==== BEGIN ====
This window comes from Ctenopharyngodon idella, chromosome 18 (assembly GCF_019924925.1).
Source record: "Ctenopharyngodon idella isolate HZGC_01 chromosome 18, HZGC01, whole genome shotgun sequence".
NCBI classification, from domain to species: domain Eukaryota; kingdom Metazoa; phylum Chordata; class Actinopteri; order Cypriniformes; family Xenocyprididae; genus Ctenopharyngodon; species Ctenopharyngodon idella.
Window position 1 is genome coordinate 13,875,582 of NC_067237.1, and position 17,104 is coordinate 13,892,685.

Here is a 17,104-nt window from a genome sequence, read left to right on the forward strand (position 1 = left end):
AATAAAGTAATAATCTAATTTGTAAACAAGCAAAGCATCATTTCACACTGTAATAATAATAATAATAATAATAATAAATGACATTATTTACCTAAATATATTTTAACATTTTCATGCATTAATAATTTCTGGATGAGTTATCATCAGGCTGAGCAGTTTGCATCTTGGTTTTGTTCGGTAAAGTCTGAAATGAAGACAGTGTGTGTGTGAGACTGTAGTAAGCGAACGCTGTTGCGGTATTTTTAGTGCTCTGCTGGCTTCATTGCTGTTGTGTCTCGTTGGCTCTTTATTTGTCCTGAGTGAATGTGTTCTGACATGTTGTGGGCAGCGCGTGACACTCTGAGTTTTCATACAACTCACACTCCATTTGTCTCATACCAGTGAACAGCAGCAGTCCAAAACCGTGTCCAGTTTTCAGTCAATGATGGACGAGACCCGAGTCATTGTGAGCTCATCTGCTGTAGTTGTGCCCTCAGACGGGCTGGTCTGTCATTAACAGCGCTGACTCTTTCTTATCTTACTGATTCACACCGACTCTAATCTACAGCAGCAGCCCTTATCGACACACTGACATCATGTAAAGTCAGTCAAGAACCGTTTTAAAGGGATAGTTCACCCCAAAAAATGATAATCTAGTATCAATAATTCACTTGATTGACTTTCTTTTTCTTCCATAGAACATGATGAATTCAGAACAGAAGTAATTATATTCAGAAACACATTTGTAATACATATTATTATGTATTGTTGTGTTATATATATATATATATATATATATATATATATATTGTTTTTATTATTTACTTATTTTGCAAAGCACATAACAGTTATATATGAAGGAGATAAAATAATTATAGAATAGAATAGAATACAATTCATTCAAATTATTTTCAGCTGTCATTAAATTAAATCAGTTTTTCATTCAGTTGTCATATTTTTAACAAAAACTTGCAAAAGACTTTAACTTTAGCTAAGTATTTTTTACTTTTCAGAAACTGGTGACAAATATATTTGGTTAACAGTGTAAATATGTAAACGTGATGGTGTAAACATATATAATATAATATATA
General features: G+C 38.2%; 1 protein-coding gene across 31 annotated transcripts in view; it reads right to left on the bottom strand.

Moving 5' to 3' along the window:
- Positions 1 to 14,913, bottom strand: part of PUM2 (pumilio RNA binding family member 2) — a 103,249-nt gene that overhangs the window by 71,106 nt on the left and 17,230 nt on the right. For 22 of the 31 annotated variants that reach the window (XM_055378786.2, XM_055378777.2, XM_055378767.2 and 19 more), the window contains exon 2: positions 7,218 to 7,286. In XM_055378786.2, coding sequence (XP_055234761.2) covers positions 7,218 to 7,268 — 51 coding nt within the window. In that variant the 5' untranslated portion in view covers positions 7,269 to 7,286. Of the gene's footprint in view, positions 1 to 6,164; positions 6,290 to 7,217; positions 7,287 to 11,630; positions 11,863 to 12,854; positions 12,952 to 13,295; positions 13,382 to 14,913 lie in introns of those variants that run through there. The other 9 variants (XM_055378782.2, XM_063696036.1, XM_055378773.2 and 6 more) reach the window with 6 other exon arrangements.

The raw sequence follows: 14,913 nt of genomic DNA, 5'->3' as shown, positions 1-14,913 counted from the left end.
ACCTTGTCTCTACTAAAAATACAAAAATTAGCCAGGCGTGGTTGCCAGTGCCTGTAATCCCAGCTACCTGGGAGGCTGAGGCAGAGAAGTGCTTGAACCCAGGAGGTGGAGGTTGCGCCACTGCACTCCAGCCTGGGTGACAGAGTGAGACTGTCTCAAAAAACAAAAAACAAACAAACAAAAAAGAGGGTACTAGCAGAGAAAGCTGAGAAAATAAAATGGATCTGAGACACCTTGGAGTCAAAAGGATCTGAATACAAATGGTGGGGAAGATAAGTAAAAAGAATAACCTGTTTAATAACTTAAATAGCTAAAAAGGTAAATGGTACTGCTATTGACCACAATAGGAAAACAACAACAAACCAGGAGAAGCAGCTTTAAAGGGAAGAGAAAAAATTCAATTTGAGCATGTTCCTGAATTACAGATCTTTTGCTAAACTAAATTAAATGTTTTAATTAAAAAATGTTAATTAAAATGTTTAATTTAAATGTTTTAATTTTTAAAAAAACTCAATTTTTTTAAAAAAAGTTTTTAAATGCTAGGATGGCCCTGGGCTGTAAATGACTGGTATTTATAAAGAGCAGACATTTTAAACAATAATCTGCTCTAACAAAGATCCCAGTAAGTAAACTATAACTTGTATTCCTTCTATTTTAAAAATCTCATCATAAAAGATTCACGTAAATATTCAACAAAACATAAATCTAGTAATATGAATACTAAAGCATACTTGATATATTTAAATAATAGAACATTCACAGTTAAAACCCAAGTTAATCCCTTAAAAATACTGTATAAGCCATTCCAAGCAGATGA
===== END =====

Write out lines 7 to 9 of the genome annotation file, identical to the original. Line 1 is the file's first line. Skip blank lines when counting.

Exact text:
General features: G+C 38.2%; 1 protein-coding gene across 31 annotated transcripts in view; it reads right to left on the bottom strand.

Moving 5' to 3' along the window:
- Positions 1 to 14,913, bottom strand: part of PUM2 (pumilio RNA binding family member 2) — a 103,249-nt gene that overhangs the window by 71,106 nt on the left and 17,230 nt on the right. For 22 of the 31 annotated variants that reach the window (XM_055378786.2, XM_055378777.2, XM_055378767.2 and 19 more), the window contains exon 2: positions 7,218 to 7,286. In XM_055378786.2, coding sequence (XP_055234761.2) covers positions 7,218 to 7,268 — 51 coding nt within the window. In that variant the 5' untranslated portion in view covers positions 7,269 to 7,286. Of the gene's footprint in view, positions 1 to 6,164; positions 6,290 to 7,217; positions 7,287 to 11,630; positions 11,863 to 12,854; positions 12,952 to 13,295; positions 13,382 to 14,913 lie in introns of those variants that run through there. The other 9 variants (XM_055378782.2, XM_063696036.1, XM_055378773.2 and 6 more) reach the window with 6 other exon arrangements.